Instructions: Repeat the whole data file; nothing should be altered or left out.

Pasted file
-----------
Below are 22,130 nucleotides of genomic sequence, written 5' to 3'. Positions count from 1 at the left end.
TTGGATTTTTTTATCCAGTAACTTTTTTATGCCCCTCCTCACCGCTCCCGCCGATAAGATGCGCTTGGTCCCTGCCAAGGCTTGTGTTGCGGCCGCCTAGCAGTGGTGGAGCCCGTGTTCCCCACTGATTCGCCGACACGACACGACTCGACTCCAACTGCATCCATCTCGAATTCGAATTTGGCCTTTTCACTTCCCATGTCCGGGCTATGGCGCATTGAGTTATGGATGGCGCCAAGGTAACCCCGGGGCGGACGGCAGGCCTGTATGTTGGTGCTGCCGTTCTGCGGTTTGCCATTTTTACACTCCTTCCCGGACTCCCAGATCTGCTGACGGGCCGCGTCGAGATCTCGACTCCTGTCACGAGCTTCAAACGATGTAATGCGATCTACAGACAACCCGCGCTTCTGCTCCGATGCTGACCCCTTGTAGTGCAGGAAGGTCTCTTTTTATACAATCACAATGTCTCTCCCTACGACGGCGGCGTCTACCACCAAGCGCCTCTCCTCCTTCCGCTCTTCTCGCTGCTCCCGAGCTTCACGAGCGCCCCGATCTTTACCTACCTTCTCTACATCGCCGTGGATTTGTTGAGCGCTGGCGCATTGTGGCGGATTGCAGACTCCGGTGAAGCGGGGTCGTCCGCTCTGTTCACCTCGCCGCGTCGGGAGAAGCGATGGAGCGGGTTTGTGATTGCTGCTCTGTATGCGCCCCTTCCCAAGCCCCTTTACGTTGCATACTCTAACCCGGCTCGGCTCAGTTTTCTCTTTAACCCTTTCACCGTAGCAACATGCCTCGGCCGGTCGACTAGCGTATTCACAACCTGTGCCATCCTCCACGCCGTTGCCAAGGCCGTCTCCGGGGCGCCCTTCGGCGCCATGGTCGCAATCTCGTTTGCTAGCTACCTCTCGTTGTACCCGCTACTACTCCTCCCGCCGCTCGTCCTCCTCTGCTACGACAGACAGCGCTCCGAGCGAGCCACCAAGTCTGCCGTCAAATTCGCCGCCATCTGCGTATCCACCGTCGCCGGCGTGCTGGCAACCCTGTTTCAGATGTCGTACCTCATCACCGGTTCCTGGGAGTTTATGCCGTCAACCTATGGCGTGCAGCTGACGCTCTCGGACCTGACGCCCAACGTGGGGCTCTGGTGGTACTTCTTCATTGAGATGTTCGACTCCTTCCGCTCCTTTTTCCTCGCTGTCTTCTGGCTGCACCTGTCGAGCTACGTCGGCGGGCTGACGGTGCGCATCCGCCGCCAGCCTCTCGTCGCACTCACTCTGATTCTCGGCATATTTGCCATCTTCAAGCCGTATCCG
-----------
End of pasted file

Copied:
Below are 22,130 nucleotides of genomic sequence, written 5' to 3'. Positions count from 1 at the left end.
TTGGATTTTTTTATCCAGTAACTTTTTTATGCCCCTCCTCACCGCTCCCGCCGATAAGATGCGCTTGGTCCCTGCCAAGGCTTGTGTTGCGGCCGCCTAGCAGTGGTGGAGCCCGTGTTCCCCACTGATTCGCCGACACGACACGACTCGACTCCAACTGCATCCATCTCGAATTCGAATTTGGCCTTTTCACTTCCCATGTCCGGGCTATGGCGCATTGAGTTATGGATGGCGCCAAGGTAACCCCGGGGCGGACGGCAGGCCTGTATGTTGGTGCTGCCGTTCTGCGGTTTGCCATTTTTACACTCCTTCCCGGACTCCCAGATCTGCTGACGGGCCGCGTCGAGATCTCGACTCCTGTCACGAGCTTCAAACGATGTAATGCGATCTACAGACAACCCGCGCTTCTGCTCCGATGCTGACCCCTTGTAGTGCAGGAAGGTCTCTTTTTATACAATCACAATGTCTCTCCCTACGACGGCGGCGTCTACCACCAAGCGCCTCTCCTCCTTCCGCTCTTCTCGCTGCTCCCGAGCTTCACGAGCGCCCCGATCTTTACCTACCTTCTCTACATCGCCGTGGATTTGTTGAGCGCTGGCGCATTGTGGCGGATTGCAGACTCCGGTGAAGCGGGGTCGTCCGCTCTGTTCACCTCGCCGCGTCGGGAGAAGCGATGGAGCGGGTTTGTGATTGCTGCTCTGTATGCGCCCCTTCCCAAGCCCCTTTACGTTGCATACTCTAACCCGGCTCGGCTCAGTTTTCTCTTTAACCCTTTCACCGTAGCAACATGCCTCGGCCGGTCGACTAGCGTATTCACAACCTGTGCCATCCTCCACGCCGTTGCCAAGGCCGTCTCCGGGGCGCCCTTCGGCGCCATGGTCGCAATCTCGTTTGCTAGCTACCTCTCGTTGTACCCGCTACTACTCCTCCCGCCGCTCGTCCTCCTCTGCTACGACAGACAGCGCTCCGAGCGAGCCACCAAGTCTGCCGTCAAATTCGCCGCCATCTGCGTATCCACCGTCGCCGGCGTGCTGGCAACCCTGTTTCAGATGTCGTACCTCATCACCGGTTCCTGGGAGTTTATGCCGTCAACCTATGGCGTGCAGCTGACGCTCTCGGACCTGACGCCCAACGTGGGGCTCTGGTGGTACTTCTTCATTGAGATGTTCGACTCCTTCCGCTCCTTTTTCCTCGCTGTCTTCTGGCTGCACCTGTCGAGCTACGTCGGCGGGCTGACGGTGCGCATCCGCCGCCAGCCTCTCGTCGCACTCACTCTGATTCTCGGCATATTTGCCATCTTCAAGCCGTATCCG